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Opinion: U.S. Racists Dishonor Robert E. Lee by Association

Edward C. Smith
September 7, 2001
 
Historian Edward C. Smith contends that General Robert E. Lee,
commander of the Confederate forces in the Civil War, is being
dishonored by racists who claim to revere him while also harboring
racist sentiments towards blacks. Lee, says Smith, "would not want
them, of all people, serving as the self-annointed guardians of his
memory."
 



The American Civil War—the single most significant event in all of U.S. history—began on April 12, 1861 with the firing on Fort Sumter in South Carolina's Charleston Harbor.

The war ended exactly four years later to the day on April 12, 1865 with the formal "stacking of arms" by the defeated confederate soldiers at Appomattox Courthouse.

Three days earlier General Robert E. Lee had surrendered his army to General Ulysses S. Grant on Palm Sunday April 9.

Appomattox Courthouse is a simple little village in central Virginia nearly a hundred miles (160 kilometers) west of Richmond. Visiting the site is a very moving experience. One can almost see the ghosts of the men who were present at the surrender ceremony, knowing that never again in their lives would they witness such a momentous event.

For the South, the central figure in the great conflict was none other than Robert E. Lee.

Two of Lee's ancestors signed the declaration of Independence. His father, Henry "Light Horse Harry" Lee, was George Washington's Chief of Staff during the Revolutionary War. And his wife, Mary Custis, was George Washington's foster great-granddaughter.

Suffice it to say there was no American family for whom The Union meant more to than the Lees. Nonetheless, like so many others throughout the country (especially in the South), Lee's loyalty went first and foremost to his state. Consequently, when Virginia left the Union he felt compelled to resign his commission in the United States army—where he had served for more than 30 years—and offered his services to the new army of the Confederate States of America.

Abraham Lincoln was elected on November 4, 1860 and was inaugurated on March 4, 1861. Between his election and inauguration 117 days had elapsed, and during that time in the South a whole new nation had come into existence. The Constitution was entirely silent on the subject of secession. The seceding states earnestly believed that since each one had voluntarily entered into the Union, they reserved for themselves their right—as sovereign political entities—to voluntarily exit from the Union.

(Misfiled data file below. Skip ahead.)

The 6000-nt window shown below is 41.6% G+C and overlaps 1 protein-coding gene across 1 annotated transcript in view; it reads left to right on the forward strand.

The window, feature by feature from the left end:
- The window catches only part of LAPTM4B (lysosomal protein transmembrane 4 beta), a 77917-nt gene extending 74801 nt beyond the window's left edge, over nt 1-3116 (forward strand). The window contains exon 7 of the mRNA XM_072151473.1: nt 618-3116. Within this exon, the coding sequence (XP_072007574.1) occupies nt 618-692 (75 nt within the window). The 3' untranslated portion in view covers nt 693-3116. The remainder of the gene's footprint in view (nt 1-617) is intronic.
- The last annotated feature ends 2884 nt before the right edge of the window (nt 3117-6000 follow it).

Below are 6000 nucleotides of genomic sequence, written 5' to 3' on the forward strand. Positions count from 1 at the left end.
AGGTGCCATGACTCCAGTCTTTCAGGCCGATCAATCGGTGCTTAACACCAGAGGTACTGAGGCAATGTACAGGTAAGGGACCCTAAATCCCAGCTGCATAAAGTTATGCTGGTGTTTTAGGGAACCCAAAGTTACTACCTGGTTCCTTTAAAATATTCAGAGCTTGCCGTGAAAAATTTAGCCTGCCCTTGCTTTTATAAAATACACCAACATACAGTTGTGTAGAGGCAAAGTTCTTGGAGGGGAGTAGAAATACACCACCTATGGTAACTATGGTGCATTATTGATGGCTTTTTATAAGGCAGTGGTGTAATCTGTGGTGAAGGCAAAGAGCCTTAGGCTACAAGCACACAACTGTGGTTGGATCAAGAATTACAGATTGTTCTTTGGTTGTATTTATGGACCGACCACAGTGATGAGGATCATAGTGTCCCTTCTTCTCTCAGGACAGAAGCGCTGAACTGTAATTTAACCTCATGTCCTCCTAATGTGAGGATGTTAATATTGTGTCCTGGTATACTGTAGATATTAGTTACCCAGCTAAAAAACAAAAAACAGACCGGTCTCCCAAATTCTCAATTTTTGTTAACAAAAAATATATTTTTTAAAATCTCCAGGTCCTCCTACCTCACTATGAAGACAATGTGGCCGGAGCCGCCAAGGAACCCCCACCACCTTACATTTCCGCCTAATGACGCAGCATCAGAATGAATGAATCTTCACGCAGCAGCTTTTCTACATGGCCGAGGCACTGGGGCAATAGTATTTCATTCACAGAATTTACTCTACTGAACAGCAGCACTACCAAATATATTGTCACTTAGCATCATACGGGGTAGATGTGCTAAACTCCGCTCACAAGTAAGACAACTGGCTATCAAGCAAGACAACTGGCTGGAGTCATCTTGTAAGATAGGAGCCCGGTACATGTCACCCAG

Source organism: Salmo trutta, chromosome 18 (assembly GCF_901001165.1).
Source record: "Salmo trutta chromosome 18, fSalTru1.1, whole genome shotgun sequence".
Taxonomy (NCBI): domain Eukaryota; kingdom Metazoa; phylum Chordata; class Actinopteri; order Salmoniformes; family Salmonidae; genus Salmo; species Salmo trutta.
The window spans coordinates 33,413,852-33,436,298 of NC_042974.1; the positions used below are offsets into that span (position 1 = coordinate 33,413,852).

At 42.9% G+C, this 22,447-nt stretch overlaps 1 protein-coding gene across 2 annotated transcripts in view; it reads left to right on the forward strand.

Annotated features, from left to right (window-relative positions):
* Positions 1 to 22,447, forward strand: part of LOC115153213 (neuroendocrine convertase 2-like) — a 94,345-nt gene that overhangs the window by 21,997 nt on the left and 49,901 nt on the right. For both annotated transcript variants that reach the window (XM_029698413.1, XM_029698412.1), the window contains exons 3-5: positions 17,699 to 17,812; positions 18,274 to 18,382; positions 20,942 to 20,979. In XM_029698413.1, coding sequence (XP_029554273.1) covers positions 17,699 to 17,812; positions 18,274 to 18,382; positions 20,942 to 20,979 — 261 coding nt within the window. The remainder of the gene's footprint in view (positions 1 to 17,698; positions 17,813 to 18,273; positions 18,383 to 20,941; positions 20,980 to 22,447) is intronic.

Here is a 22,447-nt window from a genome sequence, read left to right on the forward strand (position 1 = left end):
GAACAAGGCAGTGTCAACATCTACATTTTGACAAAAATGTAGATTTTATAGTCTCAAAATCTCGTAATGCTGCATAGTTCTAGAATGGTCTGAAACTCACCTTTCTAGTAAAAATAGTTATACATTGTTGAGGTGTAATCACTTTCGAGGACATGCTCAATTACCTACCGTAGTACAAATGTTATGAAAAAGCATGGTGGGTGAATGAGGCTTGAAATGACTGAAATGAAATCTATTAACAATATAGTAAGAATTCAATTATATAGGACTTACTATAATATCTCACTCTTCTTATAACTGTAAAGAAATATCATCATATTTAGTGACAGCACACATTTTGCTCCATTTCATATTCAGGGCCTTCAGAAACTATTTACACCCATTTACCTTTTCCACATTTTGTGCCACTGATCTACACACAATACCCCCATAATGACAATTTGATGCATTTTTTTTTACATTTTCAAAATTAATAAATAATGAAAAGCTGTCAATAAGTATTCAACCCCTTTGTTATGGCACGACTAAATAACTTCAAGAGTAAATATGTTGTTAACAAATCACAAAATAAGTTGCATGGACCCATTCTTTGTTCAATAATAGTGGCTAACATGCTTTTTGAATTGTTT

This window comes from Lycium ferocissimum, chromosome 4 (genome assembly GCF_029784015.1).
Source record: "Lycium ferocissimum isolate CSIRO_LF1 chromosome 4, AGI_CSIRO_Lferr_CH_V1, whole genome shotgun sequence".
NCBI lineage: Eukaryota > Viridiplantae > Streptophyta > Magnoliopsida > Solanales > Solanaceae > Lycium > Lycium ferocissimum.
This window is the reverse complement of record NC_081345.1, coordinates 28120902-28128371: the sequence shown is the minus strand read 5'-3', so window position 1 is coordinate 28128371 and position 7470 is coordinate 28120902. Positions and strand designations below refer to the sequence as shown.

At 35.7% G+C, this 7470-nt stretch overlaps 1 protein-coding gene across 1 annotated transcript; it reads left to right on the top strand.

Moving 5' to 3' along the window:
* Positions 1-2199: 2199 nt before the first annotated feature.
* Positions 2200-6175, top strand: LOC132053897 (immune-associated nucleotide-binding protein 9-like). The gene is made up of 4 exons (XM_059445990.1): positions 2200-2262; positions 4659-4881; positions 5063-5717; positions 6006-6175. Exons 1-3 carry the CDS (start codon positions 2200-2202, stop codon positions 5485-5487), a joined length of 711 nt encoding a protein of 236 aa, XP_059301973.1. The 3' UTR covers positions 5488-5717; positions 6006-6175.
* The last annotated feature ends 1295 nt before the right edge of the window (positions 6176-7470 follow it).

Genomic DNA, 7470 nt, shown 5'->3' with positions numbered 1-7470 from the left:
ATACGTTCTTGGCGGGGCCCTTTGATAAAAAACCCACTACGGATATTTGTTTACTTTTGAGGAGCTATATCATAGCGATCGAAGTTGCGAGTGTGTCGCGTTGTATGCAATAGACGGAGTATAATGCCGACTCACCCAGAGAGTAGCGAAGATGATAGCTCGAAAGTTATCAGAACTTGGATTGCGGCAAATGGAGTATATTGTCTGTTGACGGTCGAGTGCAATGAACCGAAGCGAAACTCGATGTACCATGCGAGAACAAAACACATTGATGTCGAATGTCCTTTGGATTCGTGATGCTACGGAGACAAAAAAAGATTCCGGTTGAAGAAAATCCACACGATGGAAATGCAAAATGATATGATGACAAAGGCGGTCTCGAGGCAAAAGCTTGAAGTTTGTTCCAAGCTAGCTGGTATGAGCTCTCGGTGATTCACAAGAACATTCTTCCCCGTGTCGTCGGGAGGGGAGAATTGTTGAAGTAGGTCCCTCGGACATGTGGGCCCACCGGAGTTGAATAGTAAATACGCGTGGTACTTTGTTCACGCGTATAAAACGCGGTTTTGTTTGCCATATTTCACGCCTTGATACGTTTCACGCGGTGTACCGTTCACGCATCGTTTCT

Lest we forget, South Carolina left alone and could only hope that other states would follow her lead—and of course ten additional states eventually did, most notably among them was Virginia.

General Lee only fought twice outside of Virginia (where 60 percent of all Civil War battles were waged) and those battles were at Antietam in Maryland (the single bloodiest day in American history) on September 17, 1862, and at the three-day battle of Gettysburg in Pennsylvania, July 1 through July 3, which produced more than 50,000 casualties.

While the North gloriously celebrated July 4, 1863, the South deeply mourned. Not only had it been decisively defeated at Gettysburg, but after a siege of several months, General Grant finally captured—on that same day—the vital town of Vicksburg. The capitulation of Vicksburg literally cut the Confederacy in half. Thus, Union forces controlled the Mississippi River from Minnesota to Louisiana.

Lee "Was Deeply Religious"

Robert E. Lee was a deeply religious man, believing that the hand of God was present in all human affairs. He and General Thomas "Stonewall" Jackson had achieved a splendid victory at the Battle of Chancellorsville on May 2, 1863. Chancellorsville is approximately 50 miles (80 kilometers) north of Richmond.

Unfortunately, General Jackson was mortally wounded at night after the battle, mistakenly by his own men. When Lee learned of this he was understandably crushed. They were both West Point graduates, veterans of the Mexican War, and proud Virginians who had evolved into intimate soul mates.

As an aside, I remember reading many years ago that when General George S. Patton (whose ancestors fought for the Confederacy) was reinstated as commander of the American Third Army in Europe, he wrote a letter of gratitude to General Eisenhower in which he said, "Ike, from now on over here you are Lee and I am your Jackson."